Whether your thing is graphic design, web design or 3D art , you need to protect yourself. To prevent your work from triggering legal action, artists of all types (and freelancers in particular) need to get their heads around some pretty tricky legal jargon. This can feel overwhelming, so we’ve broken it down into the five key terms every artist should look out for.
01. Innocent infringement
Innocent Infringement is when someone copying your work can claim they did not know they were infringing. This means they had no idea that the work was copyrighted, or had no means of contacting the owner of the work (An orphan work, in legalese). You can try to avoid this by adding ‘Copyright © [year of first publication of the work] [copyright owner’s name]. All rights reserved.’ to your print or render.
02. Derivative work
A derivative work is work based on an existing model. If you, for example, create a gun, and then modify it to look like some lumpy mess made by David Cronenberg, that’s a derivative work. If the model is not yours but you have permission or a license, only your own changes will be protected by copyright.
03. Transformative work
A transformative work is something which takes an existing work, and adds value to it by giving it a new shape, purpose, or meaning. If we changed the derivative gun from the example above even more, cut the barrel in two, and put little hooks in it, it would be repurposed into key or jewellery storage, and given new meaning (irony).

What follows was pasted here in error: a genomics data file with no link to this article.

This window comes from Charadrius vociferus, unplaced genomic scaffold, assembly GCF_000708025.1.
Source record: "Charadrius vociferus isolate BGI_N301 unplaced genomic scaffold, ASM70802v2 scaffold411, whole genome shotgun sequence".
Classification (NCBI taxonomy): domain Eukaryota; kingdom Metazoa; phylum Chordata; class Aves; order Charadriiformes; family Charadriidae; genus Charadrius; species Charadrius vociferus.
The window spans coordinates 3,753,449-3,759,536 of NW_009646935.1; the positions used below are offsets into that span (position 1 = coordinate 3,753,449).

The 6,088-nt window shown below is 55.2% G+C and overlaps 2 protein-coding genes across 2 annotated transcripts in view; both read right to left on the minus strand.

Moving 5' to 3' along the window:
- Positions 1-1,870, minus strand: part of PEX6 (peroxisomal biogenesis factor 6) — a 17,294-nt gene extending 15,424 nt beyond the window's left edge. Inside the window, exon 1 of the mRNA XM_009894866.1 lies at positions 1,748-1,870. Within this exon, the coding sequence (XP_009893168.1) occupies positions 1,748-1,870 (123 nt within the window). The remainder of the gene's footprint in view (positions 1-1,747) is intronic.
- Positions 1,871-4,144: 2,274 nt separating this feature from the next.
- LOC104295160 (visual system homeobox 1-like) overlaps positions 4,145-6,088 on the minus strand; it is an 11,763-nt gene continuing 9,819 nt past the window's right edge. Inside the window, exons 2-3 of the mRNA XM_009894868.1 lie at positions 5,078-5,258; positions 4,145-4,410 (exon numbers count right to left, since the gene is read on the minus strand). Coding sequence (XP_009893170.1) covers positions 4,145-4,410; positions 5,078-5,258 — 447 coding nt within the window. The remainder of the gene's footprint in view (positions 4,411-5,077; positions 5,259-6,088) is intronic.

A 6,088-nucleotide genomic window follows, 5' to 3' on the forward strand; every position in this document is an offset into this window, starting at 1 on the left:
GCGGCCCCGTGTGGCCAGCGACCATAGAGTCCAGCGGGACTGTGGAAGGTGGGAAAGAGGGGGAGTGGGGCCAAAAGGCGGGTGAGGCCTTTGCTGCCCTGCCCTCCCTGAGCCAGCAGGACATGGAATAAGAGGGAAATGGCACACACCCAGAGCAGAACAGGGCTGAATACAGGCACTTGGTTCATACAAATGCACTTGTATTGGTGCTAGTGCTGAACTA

04. Fair use
Fair use is an exception to copyright law. It allows unauthorised use of copyrighted works for purposes of reporting, commenting on, educating about, or even parodying. One typically goes about using unauthorised work under fair use, by using an excerpt of a work, and giving proper credit while not harming the commercial value of the original work.
The Digital Millennium Copyright Act (DMCA) is an American set of copyright laws freshly created to deal with digital material. Many countries have similar laws. Broadly, the aim of DMCA is to protect the rights of both copyright owners and consumers. When someone sees their copyright infringed online, it gives web hosts and internet service providers a safe harbour from copyright infringement claims, if they implement certain notice or takedown procedures of the infringing item.